It has been estimated that less than 10% of patients with x-ray evidence of Paget’s disease come to medical attention. When Paget's disease is suspected, a full assessment by a hospital consultant is recommended to determine if treatment is required.

Paget's disease may be identified by an x-ray, blood test or bone scan.

In many cases, Paget’s disease is found by chance when tests are carried out for another reason.

  1. Blood tests

    A common blood test in general practice is to measure liver function. Included in this test is an enzyme called alkaline phosphatase (ALP). This is present in many cells within the body, but particularly in liver and bone cells (osteoblasts). If there is overactivity of the osteoblasts due to Paget’s disease, alkaline phosphatase is released into the bloodstream and can be measured.

    When Paget’s disease is active, the ALP level will often, but not always, be raised. A raised ALP can stand out as being the only abnormal result. If there is co-existent liver disease, it may be necessary to perform further blood tests to identify the source of the elevated ALP.

    Serum total alkaline phosphatase (ALP) is recommended as the first line blood test, in combination with liver function tests to detect Paget’s disease. If the total ALP values are normal and clinical suspicion of Paget’s disease is high, then measurement of more specialised tests such as bone alkaline phosphatase (BALP) or N-terminal propeptide of type I procollagen (P1NP) may be required.

    Log-in to read Professor Fraser's article on Blood tests in Paget’s Disease of Bone, which you will find under Information in the Member's Area.

  2. X-ray

    When an x-ray is taken of a bone affected by Paget’s disease, characteristic features can often be seen (figure 7).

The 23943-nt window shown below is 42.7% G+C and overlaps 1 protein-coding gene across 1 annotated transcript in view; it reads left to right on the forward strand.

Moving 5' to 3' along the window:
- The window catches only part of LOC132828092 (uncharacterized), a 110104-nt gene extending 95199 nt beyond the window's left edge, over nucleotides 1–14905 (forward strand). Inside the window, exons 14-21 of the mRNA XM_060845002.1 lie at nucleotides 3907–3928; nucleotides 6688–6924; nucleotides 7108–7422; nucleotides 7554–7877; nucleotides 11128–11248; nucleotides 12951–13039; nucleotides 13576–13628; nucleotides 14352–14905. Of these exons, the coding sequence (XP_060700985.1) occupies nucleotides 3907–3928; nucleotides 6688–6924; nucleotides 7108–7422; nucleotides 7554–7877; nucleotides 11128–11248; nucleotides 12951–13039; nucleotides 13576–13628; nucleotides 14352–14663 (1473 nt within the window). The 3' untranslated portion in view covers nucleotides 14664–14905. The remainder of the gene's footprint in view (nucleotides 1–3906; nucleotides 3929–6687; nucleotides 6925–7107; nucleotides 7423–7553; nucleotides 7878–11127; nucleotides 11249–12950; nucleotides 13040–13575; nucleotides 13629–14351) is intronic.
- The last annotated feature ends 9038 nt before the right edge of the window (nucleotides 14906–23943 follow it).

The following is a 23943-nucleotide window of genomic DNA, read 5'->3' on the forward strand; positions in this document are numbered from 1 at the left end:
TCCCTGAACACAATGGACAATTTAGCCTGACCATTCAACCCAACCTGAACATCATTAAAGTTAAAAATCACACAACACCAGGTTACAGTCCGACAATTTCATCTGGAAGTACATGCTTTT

Research has shown that plain x-rays targeted to several sites, the abdomen, skull and facial bones, and both tibiae (shins), are likely to detect 93% of bones affected by Paget’s disease, compared with a single x-ray of the abdomen, which detected less (79%).

    A single x-ray cannot give any information about other bones which may be affected. A radionuclide bone scan, as described below, is the best way of fully evaluating the extent of Paget’s disease.

  3.  Bone scan

    There are two types of bone scan in common use. Dual-energy x-ray absorptiometry (DEXA) scans, which are used in the diagnosis of osteoporosis, and radionuclide bone scans, used in the diagnosis of other bone conditions.

    Radionuclide bone scans, also known as scintigrams, isotope bone scans or nuclear medicine bone scans, are the most helpful in Paget’s disease. A scan is recommended to determine which bones have Paget’s disease and how active the disease is. The radionuclide scan involves the use of a small amount of a radioactive tracer, which is injected into a vein in the arm. After some time, the tracer collects in the bones and pictures can be taken by a scanner (gamma camera). Information sheet (PDF): Isotope Bone Scans

  4. Bone biopsy

    A bone biopsy is a procedure in which a small sample of bone is taken and examined under a microscope. This is seldom required but can be useful if there is uncertainty about the diagnosis.